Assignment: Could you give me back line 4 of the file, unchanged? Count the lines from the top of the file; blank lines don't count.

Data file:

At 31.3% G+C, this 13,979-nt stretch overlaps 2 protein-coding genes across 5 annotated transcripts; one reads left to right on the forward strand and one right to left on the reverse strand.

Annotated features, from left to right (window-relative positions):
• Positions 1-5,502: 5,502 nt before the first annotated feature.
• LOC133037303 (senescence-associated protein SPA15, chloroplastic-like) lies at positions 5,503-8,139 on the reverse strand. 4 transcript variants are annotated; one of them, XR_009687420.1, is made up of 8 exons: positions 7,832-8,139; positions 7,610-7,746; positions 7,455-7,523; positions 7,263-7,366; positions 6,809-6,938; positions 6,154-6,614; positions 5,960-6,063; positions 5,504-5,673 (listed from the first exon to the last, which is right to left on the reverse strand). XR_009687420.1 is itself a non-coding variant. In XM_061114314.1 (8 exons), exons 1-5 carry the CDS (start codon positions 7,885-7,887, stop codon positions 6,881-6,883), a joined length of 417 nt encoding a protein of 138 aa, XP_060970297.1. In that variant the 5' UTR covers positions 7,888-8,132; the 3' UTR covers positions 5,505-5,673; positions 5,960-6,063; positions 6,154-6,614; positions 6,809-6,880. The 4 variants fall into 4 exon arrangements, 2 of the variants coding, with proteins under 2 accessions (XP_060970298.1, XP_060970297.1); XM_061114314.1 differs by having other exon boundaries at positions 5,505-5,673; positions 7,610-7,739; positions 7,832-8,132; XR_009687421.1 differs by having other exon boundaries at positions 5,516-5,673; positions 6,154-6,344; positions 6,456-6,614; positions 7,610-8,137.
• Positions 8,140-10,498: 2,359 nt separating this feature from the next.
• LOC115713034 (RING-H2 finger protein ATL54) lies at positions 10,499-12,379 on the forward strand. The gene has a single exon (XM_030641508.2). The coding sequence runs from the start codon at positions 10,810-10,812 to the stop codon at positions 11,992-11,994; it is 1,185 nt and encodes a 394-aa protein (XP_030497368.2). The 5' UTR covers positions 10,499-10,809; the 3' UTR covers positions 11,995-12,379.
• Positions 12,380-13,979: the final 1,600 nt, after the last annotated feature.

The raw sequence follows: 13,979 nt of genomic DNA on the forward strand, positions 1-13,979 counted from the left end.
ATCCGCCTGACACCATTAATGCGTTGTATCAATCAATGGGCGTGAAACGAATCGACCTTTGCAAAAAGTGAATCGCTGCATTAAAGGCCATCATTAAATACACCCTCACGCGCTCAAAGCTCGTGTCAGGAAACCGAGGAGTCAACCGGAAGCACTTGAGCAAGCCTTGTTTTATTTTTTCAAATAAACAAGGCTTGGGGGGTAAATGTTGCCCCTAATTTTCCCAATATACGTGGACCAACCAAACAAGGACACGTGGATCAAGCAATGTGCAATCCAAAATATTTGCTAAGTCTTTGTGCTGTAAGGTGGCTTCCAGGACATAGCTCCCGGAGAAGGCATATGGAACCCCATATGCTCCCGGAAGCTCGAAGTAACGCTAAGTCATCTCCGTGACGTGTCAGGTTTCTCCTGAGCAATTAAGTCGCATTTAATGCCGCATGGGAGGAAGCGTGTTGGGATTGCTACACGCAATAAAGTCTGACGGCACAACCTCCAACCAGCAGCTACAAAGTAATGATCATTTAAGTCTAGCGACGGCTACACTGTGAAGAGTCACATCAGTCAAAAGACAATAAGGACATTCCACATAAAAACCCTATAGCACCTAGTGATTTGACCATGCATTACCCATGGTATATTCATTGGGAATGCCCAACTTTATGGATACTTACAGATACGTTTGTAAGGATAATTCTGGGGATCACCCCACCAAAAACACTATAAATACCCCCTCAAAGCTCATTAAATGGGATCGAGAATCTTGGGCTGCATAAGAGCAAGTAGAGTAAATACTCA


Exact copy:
• LOC133037303 (senescence-associated protein SPA15, chloroplastic-like) lies at positions 5,503-8,139 on the reverse strand. 4 transcript variants are annotated; one of them, XR_009687420.1, is made up of 8 exons: positions 7,832-8,139; positions 7,610-7,746; positions 7,455-7,523; positions 7,263-7,366; positions 6,809-6,938; positions 6,154-6,614; positions 5,960-6,063; positions 5,504-5,673 (listed from the first exon to the last, which is right to left on the reverse strand). XR_009687420.1 is itself a non-coding variant. In XM_061114314.1 (8 exons), exons 1-5 carry the CDS (start codon positions 7,885-7,887, stop codon positions 6,881-6,883), a joined length of 417 nt encoding a protein of 138 aa, XP_060970297.1. In that variant the 5' UTR covers positions 7,888-8,132; the 3' UTR covers positions 5,505-5,673; positions 5,960-6,063; positions 6,154-6,614; positions 6,809-6,880. The 4 variants fall into 4 exon arrangements, 2 of the variants coding, with proteins under 2 accessions (XP_060970298.1, XP_060970297.1); XM_061114314.1 differs by having other exon boundaries at positions 5,505-5,673; positions 7,610-7,739; positions 7,832-8,132; XR_009687421.1 differs by having other exon boundaries at positions 5,516-5,673; positions 6,154-6,344; positions 6,456-6,614; positions 7,610-8,137.